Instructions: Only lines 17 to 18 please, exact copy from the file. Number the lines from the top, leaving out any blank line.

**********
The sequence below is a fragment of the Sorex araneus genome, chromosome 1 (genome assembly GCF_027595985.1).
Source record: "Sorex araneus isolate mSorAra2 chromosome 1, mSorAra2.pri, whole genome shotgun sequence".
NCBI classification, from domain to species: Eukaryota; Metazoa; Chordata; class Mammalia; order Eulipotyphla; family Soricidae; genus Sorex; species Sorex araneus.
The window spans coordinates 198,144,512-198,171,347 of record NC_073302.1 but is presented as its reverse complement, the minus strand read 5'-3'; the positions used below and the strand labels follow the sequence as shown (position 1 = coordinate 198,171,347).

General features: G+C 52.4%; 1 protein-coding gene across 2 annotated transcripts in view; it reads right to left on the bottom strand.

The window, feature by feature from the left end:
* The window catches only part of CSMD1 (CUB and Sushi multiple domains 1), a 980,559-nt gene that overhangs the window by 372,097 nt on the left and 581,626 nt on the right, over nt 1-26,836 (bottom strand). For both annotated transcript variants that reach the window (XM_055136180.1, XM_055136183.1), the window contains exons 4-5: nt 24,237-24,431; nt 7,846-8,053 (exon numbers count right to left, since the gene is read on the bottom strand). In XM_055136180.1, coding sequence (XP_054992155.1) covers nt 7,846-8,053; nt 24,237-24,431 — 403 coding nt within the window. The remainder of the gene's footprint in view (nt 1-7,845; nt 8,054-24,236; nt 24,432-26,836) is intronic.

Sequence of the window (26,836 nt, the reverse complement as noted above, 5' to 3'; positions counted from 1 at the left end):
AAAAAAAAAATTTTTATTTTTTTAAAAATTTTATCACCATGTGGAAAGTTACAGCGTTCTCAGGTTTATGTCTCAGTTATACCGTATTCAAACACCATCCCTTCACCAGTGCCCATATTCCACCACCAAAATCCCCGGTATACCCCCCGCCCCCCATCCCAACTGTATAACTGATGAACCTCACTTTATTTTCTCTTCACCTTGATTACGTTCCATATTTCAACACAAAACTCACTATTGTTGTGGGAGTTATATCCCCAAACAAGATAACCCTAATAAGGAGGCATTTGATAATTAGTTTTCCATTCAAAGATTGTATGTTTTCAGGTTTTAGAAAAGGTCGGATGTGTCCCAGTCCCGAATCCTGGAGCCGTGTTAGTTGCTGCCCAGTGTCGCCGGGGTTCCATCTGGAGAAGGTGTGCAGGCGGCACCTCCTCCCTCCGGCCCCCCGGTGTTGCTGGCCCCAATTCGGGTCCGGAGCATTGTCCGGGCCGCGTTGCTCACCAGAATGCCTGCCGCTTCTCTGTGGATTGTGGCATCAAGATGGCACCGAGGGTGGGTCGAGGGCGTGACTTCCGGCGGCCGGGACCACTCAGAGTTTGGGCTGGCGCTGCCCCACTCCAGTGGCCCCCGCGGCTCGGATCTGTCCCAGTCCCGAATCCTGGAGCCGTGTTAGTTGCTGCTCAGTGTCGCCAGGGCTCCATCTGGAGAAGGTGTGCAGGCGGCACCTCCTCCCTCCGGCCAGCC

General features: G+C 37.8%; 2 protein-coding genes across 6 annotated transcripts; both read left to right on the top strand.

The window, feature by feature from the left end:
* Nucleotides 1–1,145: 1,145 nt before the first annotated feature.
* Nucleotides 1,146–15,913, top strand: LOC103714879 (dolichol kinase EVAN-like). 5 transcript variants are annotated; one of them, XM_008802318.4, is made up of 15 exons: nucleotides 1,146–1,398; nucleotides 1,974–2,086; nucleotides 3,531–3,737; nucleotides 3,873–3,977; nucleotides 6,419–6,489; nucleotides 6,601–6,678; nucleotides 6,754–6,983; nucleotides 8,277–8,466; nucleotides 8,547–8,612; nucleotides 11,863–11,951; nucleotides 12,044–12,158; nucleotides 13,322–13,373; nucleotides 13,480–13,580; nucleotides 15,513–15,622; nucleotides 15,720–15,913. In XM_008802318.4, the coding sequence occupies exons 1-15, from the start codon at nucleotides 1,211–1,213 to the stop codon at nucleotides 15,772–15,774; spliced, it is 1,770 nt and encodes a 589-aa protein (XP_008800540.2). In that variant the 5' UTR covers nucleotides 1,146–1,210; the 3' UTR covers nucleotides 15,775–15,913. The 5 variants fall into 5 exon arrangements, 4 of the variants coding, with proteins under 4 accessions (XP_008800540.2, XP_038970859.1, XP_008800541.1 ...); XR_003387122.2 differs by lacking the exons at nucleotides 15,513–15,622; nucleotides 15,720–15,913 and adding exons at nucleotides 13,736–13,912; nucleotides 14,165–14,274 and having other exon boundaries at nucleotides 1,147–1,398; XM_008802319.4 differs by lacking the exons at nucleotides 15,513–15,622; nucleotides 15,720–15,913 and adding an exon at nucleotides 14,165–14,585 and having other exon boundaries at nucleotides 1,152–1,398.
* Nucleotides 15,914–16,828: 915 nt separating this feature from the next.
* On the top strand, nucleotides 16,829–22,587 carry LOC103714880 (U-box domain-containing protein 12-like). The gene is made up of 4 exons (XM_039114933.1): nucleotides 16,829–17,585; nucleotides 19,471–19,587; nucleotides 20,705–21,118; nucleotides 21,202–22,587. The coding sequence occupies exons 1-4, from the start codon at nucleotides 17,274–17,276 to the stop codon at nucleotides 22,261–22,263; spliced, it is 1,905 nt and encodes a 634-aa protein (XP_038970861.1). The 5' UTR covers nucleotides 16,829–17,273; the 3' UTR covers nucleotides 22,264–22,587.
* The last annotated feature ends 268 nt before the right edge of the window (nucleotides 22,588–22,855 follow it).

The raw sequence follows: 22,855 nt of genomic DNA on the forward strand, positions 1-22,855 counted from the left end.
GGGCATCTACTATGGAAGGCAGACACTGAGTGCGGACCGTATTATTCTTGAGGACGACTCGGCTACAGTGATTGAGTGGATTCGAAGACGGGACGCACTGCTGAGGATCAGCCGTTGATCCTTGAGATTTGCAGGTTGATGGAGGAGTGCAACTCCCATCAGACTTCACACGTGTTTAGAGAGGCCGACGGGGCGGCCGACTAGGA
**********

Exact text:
The raw sequence follows: 22,855 nt of genomic DNA on the forward strand, positions 1-22,855 counted from the left end.
GGGCATCTACTATGGAAGGCAGACACTGAGTGCGGACCGTATTATTCTTGAGGACGACTCGGCTACAGTGATTGAGTGGATTCGAAGACGGGACGCACTGCTGAGGATCAGCCGTTGATCCTTGAGATTTGCAGGTTGATGGAGGAGTGCAACTCCCATCAGACTTCACACGTGTTTAGAGAGGCCGACGGGGCGGCCGACTAGGA